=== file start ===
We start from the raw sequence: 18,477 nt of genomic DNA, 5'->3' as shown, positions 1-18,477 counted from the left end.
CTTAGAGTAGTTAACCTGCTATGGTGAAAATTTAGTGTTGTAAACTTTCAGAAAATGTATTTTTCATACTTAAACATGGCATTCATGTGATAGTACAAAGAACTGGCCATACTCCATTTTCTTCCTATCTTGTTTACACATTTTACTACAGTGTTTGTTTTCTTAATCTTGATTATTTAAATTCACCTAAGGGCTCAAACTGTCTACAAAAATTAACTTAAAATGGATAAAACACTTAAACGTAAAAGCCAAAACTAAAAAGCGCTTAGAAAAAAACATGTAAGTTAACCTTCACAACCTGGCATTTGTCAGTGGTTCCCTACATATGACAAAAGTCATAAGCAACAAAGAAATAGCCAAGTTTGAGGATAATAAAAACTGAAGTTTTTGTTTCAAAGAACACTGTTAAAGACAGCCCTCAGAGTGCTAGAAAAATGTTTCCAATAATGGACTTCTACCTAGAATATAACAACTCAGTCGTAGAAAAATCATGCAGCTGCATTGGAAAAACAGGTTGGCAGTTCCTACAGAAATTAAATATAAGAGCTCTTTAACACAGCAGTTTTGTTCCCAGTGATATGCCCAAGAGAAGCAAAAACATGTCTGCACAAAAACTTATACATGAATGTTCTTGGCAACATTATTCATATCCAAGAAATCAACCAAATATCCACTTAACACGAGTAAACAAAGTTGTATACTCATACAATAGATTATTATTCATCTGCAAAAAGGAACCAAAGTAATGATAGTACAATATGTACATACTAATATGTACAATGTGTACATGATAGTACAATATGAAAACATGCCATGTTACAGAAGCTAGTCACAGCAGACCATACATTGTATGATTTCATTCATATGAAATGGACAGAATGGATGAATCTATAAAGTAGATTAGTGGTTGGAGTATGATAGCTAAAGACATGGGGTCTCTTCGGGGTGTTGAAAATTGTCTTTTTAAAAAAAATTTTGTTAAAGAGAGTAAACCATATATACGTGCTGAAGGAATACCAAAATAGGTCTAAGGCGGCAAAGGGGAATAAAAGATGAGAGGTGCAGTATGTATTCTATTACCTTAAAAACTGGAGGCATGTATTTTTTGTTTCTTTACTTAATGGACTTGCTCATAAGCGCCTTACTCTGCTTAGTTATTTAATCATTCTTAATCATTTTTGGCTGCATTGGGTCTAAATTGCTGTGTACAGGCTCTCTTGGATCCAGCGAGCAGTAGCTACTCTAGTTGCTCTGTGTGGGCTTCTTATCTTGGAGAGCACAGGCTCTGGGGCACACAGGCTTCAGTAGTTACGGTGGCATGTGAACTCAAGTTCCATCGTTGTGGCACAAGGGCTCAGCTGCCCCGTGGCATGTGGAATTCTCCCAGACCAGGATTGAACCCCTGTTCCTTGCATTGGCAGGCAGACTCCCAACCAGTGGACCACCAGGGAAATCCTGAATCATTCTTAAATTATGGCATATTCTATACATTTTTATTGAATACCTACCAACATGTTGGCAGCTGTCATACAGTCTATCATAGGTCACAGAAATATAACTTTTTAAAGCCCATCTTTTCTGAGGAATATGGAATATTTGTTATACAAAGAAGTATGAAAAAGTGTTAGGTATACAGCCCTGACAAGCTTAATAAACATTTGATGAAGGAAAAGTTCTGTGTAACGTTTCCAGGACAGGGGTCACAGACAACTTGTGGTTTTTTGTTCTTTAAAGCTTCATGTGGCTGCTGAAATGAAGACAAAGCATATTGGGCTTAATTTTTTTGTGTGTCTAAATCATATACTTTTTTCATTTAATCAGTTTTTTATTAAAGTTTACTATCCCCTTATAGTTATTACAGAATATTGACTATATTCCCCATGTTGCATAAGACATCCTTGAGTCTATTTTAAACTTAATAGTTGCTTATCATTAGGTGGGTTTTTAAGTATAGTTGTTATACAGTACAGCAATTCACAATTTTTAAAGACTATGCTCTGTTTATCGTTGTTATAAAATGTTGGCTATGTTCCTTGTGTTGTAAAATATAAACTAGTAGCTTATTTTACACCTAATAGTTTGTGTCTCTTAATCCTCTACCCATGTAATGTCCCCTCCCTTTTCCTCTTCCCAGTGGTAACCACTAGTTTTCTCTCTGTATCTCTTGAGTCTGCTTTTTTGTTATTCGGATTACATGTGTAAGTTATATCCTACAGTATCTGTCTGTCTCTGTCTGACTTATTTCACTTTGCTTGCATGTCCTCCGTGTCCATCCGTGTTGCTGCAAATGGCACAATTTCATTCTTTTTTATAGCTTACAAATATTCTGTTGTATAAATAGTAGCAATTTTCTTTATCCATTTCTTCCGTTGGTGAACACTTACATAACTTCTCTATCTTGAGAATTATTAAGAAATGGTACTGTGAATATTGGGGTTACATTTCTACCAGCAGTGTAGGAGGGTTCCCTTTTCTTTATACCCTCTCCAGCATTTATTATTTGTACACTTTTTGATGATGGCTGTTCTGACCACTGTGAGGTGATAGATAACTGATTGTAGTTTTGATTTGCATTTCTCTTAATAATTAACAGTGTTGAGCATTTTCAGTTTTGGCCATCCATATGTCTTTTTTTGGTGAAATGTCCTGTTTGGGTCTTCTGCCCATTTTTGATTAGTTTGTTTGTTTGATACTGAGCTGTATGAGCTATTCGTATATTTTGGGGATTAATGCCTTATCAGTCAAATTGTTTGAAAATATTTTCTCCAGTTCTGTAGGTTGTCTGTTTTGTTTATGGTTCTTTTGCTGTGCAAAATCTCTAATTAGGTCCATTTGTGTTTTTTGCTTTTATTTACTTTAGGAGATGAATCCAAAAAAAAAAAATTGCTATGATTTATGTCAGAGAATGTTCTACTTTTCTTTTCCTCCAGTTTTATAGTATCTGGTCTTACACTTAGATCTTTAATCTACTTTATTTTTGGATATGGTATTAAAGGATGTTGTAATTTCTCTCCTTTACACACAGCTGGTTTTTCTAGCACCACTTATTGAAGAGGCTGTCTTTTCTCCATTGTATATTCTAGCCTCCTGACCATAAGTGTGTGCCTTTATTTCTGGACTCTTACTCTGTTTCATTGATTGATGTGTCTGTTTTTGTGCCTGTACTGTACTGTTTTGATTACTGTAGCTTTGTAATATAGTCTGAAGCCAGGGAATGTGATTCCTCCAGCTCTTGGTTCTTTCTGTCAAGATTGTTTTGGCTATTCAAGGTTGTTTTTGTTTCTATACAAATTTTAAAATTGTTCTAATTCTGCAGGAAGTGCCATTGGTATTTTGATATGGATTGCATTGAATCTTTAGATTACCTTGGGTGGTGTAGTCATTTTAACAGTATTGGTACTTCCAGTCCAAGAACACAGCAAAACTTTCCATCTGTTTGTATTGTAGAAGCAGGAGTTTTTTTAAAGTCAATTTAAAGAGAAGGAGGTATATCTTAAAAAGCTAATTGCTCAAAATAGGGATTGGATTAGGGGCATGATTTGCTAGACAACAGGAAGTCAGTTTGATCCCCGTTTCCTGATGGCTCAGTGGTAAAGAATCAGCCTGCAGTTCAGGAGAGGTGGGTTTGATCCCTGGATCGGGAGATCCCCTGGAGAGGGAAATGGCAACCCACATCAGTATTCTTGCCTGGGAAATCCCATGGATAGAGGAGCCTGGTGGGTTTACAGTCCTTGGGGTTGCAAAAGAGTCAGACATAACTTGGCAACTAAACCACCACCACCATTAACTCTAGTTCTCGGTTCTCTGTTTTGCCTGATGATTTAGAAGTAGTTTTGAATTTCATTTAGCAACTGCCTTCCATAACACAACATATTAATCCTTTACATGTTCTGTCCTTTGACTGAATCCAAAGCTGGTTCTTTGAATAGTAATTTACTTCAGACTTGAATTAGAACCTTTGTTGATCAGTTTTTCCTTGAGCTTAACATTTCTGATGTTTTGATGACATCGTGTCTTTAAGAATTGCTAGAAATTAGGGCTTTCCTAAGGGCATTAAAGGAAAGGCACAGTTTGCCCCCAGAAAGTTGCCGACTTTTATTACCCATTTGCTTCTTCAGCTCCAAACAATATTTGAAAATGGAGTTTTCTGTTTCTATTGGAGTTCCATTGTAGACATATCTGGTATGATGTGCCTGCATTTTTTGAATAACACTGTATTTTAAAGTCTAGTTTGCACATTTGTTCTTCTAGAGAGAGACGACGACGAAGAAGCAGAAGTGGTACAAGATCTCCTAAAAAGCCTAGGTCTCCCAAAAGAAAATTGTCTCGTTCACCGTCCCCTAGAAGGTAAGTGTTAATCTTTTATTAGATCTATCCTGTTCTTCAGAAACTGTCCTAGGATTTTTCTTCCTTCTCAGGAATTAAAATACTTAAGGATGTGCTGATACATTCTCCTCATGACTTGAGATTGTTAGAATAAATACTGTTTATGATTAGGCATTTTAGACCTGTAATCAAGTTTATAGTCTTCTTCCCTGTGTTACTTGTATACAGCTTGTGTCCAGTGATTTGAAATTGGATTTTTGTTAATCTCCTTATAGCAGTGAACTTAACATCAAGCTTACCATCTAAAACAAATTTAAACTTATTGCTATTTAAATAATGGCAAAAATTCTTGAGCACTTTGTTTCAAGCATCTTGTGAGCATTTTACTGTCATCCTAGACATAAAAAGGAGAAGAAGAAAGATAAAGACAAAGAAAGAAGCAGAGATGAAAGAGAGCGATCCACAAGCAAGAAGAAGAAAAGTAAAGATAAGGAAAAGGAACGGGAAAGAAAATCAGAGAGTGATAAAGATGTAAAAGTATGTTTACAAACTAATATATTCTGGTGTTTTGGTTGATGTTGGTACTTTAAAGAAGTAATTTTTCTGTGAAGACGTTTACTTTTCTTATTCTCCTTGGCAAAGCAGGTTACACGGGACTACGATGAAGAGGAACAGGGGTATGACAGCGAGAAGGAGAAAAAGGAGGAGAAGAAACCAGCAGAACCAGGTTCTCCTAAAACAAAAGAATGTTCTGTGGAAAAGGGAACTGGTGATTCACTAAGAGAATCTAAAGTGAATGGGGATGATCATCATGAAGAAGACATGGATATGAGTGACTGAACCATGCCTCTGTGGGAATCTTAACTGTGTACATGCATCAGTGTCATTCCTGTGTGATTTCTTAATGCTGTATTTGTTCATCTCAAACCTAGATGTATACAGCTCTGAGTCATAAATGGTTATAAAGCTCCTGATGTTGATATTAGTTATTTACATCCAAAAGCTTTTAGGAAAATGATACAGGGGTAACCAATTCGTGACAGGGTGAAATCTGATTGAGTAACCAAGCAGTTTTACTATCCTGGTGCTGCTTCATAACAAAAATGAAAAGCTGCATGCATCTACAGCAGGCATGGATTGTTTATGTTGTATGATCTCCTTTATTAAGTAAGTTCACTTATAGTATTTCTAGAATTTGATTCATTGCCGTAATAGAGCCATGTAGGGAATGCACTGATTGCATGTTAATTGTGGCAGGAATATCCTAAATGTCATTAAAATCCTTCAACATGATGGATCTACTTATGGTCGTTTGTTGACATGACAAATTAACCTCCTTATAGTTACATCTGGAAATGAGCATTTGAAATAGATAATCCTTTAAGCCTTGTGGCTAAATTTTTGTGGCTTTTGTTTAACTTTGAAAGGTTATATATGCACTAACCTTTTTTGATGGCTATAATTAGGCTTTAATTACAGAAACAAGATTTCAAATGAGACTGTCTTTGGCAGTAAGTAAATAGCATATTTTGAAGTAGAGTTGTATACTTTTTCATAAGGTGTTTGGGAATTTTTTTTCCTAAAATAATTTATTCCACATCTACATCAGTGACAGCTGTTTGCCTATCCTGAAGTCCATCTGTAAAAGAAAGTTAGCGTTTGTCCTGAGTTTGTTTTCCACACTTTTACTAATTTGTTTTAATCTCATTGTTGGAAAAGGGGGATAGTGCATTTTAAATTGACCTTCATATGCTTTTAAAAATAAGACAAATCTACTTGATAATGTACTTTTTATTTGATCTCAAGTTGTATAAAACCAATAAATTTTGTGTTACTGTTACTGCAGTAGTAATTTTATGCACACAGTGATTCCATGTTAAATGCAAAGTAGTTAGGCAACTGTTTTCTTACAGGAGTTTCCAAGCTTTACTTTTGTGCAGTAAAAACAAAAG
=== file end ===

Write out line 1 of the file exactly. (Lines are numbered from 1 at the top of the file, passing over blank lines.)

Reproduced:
We start from the raw sequence: 18,477 nt of genomic DNA, 5'->3' as shown, positions 1-18,477 counted from the left end.